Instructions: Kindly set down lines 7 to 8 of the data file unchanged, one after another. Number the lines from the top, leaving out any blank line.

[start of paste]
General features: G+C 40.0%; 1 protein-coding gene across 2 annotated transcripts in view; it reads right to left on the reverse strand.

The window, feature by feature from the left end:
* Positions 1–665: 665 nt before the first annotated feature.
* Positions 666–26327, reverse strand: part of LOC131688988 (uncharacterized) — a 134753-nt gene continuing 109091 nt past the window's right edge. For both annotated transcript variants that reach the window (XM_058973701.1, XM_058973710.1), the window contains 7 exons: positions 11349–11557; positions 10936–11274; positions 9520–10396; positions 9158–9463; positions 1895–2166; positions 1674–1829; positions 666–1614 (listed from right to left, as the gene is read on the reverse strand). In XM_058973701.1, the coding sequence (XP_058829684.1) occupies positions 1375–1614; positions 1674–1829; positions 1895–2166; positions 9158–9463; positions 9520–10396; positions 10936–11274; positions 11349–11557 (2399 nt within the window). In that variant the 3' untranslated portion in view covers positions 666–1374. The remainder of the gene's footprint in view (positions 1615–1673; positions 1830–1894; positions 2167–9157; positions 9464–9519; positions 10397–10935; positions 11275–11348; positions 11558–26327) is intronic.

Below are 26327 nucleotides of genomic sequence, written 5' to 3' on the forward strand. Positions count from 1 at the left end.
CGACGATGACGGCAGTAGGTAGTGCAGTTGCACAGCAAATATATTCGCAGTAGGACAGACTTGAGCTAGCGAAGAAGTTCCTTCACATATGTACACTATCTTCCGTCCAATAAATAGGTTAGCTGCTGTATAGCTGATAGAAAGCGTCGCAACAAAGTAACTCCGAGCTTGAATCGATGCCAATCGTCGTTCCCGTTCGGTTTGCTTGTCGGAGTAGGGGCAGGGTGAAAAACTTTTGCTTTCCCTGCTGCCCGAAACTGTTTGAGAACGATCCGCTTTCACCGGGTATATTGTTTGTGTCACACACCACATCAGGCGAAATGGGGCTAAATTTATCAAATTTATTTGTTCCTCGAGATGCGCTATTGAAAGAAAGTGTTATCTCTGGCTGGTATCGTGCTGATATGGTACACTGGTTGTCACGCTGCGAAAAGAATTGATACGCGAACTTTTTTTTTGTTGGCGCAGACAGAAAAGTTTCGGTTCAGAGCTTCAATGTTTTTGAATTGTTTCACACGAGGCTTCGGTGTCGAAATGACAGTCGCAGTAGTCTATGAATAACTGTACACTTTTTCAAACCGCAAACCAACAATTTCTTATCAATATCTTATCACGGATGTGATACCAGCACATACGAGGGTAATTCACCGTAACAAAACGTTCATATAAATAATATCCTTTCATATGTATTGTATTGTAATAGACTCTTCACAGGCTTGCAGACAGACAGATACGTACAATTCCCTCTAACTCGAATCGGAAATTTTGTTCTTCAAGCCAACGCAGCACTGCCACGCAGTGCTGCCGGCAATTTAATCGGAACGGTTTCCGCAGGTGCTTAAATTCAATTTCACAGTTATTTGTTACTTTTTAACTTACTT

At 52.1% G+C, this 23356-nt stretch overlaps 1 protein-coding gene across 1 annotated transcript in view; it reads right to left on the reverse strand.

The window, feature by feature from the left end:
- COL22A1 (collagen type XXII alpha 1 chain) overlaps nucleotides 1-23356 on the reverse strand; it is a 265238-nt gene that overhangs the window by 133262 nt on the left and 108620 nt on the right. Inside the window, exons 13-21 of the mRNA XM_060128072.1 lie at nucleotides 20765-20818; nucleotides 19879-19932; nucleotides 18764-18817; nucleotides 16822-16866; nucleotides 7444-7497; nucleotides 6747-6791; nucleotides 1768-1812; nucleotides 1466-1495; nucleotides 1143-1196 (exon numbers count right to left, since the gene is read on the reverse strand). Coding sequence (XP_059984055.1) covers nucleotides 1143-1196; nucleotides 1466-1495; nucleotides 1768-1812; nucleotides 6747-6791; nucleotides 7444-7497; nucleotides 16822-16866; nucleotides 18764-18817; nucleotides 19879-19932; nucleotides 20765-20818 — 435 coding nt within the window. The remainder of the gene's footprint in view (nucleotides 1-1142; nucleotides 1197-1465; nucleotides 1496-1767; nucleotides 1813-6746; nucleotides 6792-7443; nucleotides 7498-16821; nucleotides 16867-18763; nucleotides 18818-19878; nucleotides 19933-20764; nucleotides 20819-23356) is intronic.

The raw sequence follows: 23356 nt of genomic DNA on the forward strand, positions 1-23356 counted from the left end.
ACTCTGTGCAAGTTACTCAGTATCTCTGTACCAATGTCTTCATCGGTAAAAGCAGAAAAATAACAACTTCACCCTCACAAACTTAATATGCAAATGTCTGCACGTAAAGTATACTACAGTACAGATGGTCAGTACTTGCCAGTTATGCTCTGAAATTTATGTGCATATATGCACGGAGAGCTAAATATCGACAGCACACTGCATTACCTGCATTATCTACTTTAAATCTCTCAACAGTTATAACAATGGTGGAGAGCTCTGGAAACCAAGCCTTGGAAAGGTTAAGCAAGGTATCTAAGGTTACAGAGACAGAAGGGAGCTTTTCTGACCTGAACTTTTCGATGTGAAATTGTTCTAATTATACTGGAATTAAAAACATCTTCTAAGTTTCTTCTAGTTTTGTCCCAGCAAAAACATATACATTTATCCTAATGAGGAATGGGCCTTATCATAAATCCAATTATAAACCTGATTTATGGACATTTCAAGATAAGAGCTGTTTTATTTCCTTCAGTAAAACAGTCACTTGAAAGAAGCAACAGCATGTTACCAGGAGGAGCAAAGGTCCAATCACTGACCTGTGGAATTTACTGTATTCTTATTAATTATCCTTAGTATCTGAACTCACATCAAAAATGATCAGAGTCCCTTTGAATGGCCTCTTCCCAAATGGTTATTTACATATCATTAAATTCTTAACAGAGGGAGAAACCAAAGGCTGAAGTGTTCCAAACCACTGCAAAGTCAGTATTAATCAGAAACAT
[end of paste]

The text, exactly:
At 52.1% G+C, this 23356-nt stretch overlaps 1 protein-coding gene across 1 annotated transcript in view; it reads right to left on the reverse strand.

The window, feature by feature from the left end: